How do you solve #a^x = 10^(2x+1)#?

Answer 1

#x=(-log(10))/(2log(10)-log(a))#

#1#. Assuming you are trying to solve for #x#, start by taking the logarithm of both sides.
#a^x=10^(2x+1)#
#log(a^x)=log(10^(2x+1))#
#2#. Using the logarithmic property, #log_color(purple)b(color(red)m^color(blue)n)=color(blue)n*log_color(purple)b(color(red)m)#, simplify the equation.
#xlog(a)=(2x+1)log(10)#
#3#. Expand the brackets.
#xlog(a)=2xlog(10)+log(10)#
#4#. Move all terms with #x# to one side of the equation with the terms with no #x# to the other side.
#2xlog(10)-xlog(a)=-log(10)#
#5#. Factor out #x#.
#x(2log(10)-log(a))=-log(10)#
#6#. Isolate for #x#.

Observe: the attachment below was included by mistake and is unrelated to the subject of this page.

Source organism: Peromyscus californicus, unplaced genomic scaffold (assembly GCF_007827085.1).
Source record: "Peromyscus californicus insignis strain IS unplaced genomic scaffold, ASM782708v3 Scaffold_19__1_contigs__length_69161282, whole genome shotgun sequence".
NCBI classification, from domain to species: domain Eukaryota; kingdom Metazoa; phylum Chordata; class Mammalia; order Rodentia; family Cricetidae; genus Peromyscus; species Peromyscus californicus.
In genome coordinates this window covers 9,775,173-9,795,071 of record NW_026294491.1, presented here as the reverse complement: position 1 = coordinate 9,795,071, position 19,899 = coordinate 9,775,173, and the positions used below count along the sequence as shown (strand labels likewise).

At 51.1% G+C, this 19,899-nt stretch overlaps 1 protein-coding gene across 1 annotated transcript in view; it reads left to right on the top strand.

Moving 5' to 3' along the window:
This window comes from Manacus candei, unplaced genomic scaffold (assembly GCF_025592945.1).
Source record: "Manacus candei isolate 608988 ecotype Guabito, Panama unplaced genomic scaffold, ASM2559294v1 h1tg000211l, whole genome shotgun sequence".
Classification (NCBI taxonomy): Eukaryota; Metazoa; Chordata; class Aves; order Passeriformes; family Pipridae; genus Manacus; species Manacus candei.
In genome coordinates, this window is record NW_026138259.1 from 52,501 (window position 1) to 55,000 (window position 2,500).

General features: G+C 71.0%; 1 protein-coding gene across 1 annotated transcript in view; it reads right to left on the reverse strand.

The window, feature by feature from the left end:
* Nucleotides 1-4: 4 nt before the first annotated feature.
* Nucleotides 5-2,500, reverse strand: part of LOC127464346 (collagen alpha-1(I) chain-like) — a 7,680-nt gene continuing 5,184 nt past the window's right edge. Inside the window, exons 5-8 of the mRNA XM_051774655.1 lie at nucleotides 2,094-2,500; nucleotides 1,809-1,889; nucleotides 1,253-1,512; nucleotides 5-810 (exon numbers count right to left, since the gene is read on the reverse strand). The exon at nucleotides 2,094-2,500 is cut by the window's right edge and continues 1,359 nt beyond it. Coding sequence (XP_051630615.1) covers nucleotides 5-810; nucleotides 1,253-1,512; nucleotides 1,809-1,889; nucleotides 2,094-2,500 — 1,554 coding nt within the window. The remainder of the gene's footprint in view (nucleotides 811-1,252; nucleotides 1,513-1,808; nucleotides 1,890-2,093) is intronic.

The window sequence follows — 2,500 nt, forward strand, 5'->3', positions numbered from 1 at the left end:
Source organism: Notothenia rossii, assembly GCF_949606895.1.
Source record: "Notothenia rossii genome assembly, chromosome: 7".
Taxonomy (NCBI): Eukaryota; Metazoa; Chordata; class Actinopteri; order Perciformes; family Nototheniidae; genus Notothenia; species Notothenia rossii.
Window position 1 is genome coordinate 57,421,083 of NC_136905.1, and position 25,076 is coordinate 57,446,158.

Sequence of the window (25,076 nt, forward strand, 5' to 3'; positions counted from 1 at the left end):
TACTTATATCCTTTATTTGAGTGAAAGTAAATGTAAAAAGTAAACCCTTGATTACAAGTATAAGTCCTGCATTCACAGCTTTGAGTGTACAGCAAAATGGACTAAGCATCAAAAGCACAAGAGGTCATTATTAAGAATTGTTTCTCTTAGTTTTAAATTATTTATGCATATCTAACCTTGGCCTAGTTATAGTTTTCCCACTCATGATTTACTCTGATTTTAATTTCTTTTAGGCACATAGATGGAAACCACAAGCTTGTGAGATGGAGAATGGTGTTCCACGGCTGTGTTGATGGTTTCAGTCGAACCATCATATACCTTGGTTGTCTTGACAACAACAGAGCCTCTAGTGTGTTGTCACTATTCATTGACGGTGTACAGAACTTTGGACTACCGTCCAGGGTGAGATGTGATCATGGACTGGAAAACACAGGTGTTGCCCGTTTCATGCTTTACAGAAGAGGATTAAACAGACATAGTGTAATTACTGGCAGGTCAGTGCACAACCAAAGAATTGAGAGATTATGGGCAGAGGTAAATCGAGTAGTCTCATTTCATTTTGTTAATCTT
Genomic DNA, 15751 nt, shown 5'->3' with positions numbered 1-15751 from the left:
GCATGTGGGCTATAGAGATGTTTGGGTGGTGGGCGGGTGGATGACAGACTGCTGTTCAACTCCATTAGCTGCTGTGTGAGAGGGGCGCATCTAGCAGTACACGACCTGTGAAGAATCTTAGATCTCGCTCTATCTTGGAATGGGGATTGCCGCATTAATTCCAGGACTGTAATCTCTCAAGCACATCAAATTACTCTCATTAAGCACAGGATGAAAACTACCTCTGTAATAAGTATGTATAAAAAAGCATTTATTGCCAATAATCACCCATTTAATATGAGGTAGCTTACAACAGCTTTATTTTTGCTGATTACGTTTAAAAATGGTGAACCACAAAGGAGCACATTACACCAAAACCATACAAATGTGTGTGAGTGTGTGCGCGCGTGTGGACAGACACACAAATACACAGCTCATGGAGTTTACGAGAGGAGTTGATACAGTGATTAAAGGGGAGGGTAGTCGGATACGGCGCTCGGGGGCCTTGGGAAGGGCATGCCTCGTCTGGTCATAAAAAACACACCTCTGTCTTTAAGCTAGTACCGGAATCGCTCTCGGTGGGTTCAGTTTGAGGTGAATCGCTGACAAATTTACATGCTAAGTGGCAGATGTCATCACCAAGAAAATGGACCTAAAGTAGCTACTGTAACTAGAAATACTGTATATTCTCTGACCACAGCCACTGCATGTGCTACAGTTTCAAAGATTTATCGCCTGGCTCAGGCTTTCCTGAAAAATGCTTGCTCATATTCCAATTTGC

#color(green)(|bar(ul(color(white)(a/a)x=(-log(10))/(2log(10)-log(a))color(white)(a/a)|)))#
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Answer from HIX Tutor

When evaluating a one-sided limit, you need to be careful when a quantity is approaching zero since its sign is different depending on which way it is approaching zero from. Let us look at some examples.

When evaluating a one-sided limit, you need to be careful when a quantity is approaching zero since its sign is different depending on which way it is approaching zero from. Let us look at some examples.

When evaluating a one-sided limit, you need to be careful when a quantity is approaching zero since its sign is different depending on which way it is approaching zero from. Let us look at some examples.

When evaluating a one-sided limit, you need to be careful when a quantity is approaching zero since its sign is different depending on which way it is approaching zero from. Let us look at some examples.

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